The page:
Gene-editing baby controversy: Chinese researcher explains details of medical trial
28th November 2018
Excerpt from news video (accompanies article on the website):
Anna Middleton: “The process of taking consent is very, very detailed. It’s very patient focused. It gives a lot of time for answering questions and also taking time out to consider. I just don’t know how he explained the risks to these families and really, whether they actually understood.”
Excerpt from article:
He also described the process of convincing the parents, a question that draws much attention.
As these volunteers all have a good educational background — they know about HIV, the drug, alternative approaches, and even the latest published research, said the researcher. When the volunteers came to the informed consent, they already understood “quite well” the genetic technology, the side effects or potential benefit.
“I think it’s a mutual exchange of information that let the volunteer make the decision.”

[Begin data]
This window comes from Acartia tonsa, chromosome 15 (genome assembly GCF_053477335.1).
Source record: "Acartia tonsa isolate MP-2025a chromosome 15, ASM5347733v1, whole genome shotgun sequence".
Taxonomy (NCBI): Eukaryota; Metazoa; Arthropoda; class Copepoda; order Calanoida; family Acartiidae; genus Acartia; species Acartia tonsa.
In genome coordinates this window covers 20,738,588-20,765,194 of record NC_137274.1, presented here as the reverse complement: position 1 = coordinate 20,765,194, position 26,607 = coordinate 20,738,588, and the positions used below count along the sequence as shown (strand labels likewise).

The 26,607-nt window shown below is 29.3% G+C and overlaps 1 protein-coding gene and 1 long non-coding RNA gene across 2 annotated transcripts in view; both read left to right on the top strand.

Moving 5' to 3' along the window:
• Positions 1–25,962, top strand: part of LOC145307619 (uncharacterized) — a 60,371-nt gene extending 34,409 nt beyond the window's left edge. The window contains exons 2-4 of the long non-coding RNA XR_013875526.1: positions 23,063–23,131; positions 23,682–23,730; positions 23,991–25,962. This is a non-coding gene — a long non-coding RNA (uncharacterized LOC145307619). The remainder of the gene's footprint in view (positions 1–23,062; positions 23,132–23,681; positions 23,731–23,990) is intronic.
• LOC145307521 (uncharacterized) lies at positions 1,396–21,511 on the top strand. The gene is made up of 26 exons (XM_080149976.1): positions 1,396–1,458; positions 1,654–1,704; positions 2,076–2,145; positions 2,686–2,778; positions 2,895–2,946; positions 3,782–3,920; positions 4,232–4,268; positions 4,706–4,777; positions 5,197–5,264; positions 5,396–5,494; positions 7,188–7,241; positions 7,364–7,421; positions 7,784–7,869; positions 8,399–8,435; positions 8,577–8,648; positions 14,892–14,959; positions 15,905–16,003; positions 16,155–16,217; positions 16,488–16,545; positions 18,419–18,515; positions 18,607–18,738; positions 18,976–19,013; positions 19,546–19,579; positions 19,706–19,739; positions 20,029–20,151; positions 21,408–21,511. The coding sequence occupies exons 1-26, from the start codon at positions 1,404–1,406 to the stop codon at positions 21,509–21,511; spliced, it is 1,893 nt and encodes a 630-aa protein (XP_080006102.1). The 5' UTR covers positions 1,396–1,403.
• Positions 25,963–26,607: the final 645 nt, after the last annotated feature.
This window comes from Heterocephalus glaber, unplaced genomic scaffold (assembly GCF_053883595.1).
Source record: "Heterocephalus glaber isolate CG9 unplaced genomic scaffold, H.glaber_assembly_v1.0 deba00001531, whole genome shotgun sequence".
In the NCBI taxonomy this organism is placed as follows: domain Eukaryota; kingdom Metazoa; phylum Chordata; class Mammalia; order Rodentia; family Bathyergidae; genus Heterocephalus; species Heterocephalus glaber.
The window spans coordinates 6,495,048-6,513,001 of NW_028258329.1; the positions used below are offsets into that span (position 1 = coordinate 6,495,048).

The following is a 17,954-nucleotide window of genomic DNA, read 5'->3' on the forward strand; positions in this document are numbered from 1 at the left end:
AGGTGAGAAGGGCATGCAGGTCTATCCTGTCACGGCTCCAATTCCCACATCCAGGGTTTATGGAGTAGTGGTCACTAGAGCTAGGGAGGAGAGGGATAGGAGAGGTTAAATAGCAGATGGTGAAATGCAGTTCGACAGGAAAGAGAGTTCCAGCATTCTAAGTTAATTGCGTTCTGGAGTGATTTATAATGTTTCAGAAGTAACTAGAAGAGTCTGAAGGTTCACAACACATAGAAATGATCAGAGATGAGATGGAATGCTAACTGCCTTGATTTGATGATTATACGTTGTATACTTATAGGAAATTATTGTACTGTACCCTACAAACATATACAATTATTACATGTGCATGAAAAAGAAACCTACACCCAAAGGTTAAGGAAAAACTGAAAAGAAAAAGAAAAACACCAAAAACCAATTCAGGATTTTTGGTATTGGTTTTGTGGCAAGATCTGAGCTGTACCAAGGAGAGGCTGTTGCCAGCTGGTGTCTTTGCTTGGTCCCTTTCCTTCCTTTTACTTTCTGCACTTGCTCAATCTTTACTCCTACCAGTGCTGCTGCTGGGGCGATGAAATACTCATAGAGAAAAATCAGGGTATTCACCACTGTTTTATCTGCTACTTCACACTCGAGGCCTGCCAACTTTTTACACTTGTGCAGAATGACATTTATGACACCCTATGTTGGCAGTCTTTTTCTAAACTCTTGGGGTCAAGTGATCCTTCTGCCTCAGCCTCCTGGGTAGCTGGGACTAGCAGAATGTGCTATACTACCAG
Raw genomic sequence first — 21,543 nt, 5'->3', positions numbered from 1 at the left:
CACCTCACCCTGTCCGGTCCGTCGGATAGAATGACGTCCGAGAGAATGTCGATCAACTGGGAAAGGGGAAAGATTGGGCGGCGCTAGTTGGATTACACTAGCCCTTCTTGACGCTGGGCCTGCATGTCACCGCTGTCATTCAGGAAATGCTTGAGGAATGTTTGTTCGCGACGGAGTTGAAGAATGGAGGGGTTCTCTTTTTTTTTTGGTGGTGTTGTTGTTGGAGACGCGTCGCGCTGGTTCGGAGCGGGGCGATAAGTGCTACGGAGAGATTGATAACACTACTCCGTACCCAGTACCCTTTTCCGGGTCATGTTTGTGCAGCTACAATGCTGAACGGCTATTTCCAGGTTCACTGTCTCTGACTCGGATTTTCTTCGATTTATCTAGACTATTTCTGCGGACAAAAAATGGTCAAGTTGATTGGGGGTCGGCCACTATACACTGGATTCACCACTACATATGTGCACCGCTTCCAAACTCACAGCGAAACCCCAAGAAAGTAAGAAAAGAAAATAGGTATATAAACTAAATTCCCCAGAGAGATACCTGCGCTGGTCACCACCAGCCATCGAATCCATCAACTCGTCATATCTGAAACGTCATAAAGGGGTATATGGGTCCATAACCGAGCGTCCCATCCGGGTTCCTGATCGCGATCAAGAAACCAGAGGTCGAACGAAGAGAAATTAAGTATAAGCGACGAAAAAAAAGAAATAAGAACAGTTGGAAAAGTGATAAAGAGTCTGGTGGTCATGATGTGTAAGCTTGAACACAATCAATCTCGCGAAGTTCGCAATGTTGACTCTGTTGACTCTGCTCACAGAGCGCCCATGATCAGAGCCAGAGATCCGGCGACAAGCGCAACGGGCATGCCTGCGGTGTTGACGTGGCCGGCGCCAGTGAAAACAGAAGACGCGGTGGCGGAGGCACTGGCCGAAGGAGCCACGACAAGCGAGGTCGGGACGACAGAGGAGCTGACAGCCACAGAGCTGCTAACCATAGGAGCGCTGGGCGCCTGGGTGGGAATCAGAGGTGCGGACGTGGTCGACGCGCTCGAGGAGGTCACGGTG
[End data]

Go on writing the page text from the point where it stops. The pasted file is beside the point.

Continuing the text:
The informed consent is already on the website and can be found by searching his name, according to He.
For achieving it, he said that he had a conversation that “lasted one hour and 10 minutes.”
“It happened in a conference room with couples and two observers besides himself. The printed copies were given to the couple before the informed consent.”
“They are well educated,” said He, adding that he explained from page one to page 20 line by line to the volunteers and they have the right to ask any questions, and make the decision on-site or later.
Two rounds were carried out for the informed consent, separately by his team member, an informal talk lasting two hours, and a formal one by himself.
When asked about the source of the funding, he stated that the pre-research was supported by the university where he worked as a professor, and when the experiment moved to clinical trials, He covered all the expenses.
It is said He has several companies, but he claimed that neither of his companies was involved in this study.
The families who participated in the experiment are not required to pay medical expenses, or receive much extra money from it, He stated.
He also denied that he performed the research in secret. “I have been involved in the scientific community,” and consulted institutes and experts to get feedback from them. “When I moved on to clinical trials, I also consulted with several experts in the United States about ethics and also science.”